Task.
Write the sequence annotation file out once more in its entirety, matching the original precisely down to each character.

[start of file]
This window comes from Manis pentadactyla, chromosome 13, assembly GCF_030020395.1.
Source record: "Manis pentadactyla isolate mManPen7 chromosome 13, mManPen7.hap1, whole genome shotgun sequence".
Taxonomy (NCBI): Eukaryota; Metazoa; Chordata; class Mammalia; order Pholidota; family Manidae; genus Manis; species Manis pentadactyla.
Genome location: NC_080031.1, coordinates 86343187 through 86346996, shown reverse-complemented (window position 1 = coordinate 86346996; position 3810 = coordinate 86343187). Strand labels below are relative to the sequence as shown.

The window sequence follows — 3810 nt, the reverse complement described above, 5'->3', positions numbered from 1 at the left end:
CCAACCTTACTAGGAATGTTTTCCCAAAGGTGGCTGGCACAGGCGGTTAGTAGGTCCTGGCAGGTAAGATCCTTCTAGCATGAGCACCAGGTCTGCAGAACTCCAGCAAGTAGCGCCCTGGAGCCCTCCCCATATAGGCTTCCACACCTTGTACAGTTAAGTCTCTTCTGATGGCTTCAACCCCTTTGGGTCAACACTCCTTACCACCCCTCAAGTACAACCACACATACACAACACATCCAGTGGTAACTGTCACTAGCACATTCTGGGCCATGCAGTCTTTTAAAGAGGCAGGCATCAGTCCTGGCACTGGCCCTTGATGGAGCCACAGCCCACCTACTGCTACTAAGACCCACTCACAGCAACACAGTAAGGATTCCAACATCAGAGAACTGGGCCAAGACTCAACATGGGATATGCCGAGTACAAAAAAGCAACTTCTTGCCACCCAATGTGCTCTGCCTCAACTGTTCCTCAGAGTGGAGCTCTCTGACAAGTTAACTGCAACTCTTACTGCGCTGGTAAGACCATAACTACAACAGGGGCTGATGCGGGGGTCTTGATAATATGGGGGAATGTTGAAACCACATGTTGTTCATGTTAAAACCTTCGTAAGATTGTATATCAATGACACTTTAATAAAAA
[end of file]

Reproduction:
This window comes from Manis pentadactyla, chromosome 13, assembly GCF_030020395.1.
Source record: "Manis pentadactyla isolate mManPen7 chromosome 13, mManPen7.hap1, whole genome shotgun sequence".
Taxonomy (NCBI): Eukaryota; Metazoa; Chordata; class Mammalia; order Pholidota; family Manidae; genus Manis; species Manis pentadactyla.
Genome location: NC_080031.1, coordinates 86343187 through 86346996, shown reverse-complemented (window position 1 = coordinate 86346996; position 3810 = coordinate 86343187). Strand labels below are relative to the sequence as shown.

The window sequence follows — 3810 nt, the reverse complement described above, 5'->3', positions numbered from 1 at the left end:
CCAACCTTACTAGGAATGTTTTCCCAAAGGTGGCTGGCACAGGCGGTTAGTAGGTCCTGGCAGGTAAGATCCTTCTAGCATGAGCACCAGGTCTGCAGAACTCCAGCAAGTAGCGCCCTGGAGCCCTCCCCATATAGGCTTCCACACCTTGTACAGTTAAGTCTCTTCTGATGGCTTCAACCCCTTTGGGTCAACACTCCTTACCACCCCTCAAGTACAACCACACATACACAACACATCCAGTGGTAACTGTCACTAGCACATTCTGGGCCATGCAGTCTTTTAAAGAGGCAGGCATCAGTCCTGGCACTGGCCCTTGATGGAGCCACAGCCCACCTACTGCTACTAAGACCCACTCACAGCAACACAGTAAGGATTCCAACATCAGAGAACTGGGCCAAGACTCAACATGGGATATGCCGAGTACAAAAAAGCAACTTCTTGCCACCCAATGTGCTCTGCCTCAACTGTTCCTCAGAGTGGAGCTCTCTGACAAGTTAACTGCAACTCTTACTGCGCTGGTAAGACCATAACTACAACAGGGGCTGATGCGGGGGTCTTGATAATATGGGGGAATGTTGAAACCACATGTTGTTCATGTTAAAACCTTCGTAAGATTGTATATCAATGACACTTTAATAAAAA